Religious Life   Leave a comment


What is Religious Life?

The life of our Lord Jesus Christ, as revealed in the Holy Scriptures, is the model of religious life. The Bible forms the core of a sister’s reading, and it is at the heart of all her worship. Religious communities have a set written standard for life together, called a Rule, and the principles of religious life, as understood by the Church, may be found in Scripture, the Church’s pastoral teaching, and the canon laws of the eastern and western Church.

The unmarried woman and the virgin are anxious about the affairs of the Lord, so that they may be holy in body and spirit. 1 Corinthians 7:34 A person is consecrated to God specifically by the vow of chastity, for in this directing of human love, the human person gives the very substance and symbol of his or her self-giving nature, made to love and be loved. Because he or she gives up the very great good of marriage, it is understood that religious consecration is primarily for the sake of giving oneself to prayer, not for the sake of the work or the pursuit of material things, as is consistent with human dignity. Through vows, a religious commits her whole life to God. Freed from continuous search for security, the religious is able to grow, to take risks, and to reach out to others in love.

A material simplicity sets a consecrated person free from the tyranny of material things. Remembering that Christ emptied himself and took the form of a servant, a religious relinquishes the personal ownership of property and seeks to live in simple dependence on God in a family spirit with her community.

The vow of obedience sets a religious free from the selfish desire to have one’s own way. Complete surrender to God is a life-long task, but day by day, a sister or friar offers his or her will to God as he or she lives out the vow of obedience.

The religious life is, first of all, a life of prayer. A religious man or woman gives oneself to God and receives the outpouring of his love and grace. The religious speaks to him and listens to his voice.  The friar or sister prays for the Church and the world, uniting her prayers with Christ’s intercession before the throne of his Father. In  regular times of private and corporate prayer, the religious community finds the wellspring of life and the source of its witness and ministry. In a spirit of continual conversion, each religious strives to grow in love into a closer communion with The Divine Spouse.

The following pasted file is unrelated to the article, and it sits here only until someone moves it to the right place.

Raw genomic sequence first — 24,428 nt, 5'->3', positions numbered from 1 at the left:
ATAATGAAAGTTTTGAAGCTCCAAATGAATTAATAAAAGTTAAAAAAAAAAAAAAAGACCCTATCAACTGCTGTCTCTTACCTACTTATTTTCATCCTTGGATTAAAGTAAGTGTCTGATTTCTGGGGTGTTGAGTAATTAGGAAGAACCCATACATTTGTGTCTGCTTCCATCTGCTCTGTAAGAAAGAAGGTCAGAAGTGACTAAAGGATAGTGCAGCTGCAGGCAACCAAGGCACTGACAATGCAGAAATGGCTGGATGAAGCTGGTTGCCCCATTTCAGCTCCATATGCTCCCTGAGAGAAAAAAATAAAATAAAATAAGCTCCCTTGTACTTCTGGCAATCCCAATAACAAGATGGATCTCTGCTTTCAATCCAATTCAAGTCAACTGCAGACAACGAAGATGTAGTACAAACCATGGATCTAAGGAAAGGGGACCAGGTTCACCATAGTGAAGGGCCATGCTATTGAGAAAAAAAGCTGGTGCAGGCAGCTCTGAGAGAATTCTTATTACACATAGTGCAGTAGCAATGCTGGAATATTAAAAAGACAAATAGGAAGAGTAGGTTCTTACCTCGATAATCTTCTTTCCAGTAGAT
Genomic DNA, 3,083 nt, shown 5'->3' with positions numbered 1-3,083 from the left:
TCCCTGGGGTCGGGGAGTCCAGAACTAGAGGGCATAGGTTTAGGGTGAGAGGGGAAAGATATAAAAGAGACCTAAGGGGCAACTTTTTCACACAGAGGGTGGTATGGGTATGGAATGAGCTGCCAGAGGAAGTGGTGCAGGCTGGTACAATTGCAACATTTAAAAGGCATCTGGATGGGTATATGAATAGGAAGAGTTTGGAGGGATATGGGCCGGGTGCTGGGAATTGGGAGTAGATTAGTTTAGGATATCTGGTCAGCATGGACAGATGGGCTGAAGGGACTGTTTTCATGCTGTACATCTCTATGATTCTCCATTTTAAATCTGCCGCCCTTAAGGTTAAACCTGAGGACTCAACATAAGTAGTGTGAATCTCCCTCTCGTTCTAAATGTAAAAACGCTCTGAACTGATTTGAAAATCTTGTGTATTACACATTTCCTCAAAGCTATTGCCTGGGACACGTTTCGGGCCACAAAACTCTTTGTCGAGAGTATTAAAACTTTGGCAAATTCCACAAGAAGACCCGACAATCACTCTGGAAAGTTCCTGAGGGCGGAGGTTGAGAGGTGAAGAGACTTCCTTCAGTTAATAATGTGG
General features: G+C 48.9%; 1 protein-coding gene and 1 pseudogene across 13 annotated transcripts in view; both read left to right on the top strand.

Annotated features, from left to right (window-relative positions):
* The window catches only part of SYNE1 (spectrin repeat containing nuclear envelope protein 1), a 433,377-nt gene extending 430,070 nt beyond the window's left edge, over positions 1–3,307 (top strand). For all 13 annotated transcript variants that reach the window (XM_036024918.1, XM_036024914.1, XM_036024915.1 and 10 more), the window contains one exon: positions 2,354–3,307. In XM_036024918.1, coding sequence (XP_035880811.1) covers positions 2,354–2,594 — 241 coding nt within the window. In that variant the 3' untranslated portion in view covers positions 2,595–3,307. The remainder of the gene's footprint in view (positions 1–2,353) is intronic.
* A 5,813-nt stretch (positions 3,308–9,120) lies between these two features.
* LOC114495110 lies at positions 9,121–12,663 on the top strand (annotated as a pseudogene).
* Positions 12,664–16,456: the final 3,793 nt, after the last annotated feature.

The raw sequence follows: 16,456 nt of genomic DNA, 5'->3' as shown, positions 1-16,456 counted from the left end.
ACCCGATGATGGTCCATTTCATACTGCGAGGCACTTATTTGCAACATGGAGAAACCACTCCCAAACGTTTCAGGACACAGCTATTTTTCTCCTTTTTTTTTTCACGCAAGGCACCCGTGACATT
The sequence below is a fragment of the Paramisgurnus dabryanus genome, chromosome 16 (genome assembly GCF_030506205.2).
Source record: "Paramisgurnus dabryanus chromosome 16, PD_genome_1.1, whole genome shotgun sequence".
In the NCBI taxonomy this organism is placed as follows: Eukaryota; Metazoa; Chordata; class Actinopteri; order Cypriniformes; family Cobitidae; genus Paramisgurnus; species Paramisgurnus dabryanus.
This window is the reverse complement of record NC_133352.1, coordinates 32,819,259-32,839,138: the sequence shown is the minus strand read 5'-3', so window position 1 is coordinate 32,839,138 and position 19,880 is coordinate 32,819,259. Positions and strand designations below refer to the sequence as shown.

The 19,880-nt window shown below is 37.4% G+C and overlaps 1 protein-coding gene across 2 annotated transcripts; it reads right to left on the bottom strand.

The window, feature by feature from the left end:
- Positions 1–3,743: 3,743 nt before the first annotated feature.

The Holy Eucharist is central to the life of a religious community. Daily the religious offer all they are and do, and daily they are renewed and strengthened in Holy Communion. From the Eucharist, the individual religious takes  courage, joy, strength and the tenderness of the love they lavish on others.

The Divine Office is the Church’s constant sacrifice of praise, as the sisters join their praise with that of the whole Church on earth and in heaven. As the community meets  together at regular times for prayer, they recall from Psalm 113: “From the rising of the sun to its going down, let the Name of the Lord be praised!”

Daily meditation time before the Blessed Sacrament is a great source of the religious’ tendemess and fruitfulness, for as the sun is the source of all energy and warmth, so Jesus, present in the Blessed Sacrament, is the source of all grace and love.

Times and places of silence produce a creative atmosphere in which community members’ relationships with God and each other may be deepened. In silence, a religious is free to adore God, to lift up her heart to him in praise, gratitude and intercession, to draw near to the Giver of life.

The words of Jesus in the Gospel impel the sister to let her love for God be expressed in compassionate service to others. Because the foundation is active and non-cloistered, its sisters  are free to respond to human needs in many ways, but, of course, our faith perspective causes us to recognize that all people were created to love and to be loved and to find the fullness of their life in God.


For more information or to contact us:
Missionaries of Divine Compassion
Divine Compassion House
311 Sixth Street
Winona Lake, IN 46590
574-453-1082

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Posted May 24, 2011 by franciscanmdc

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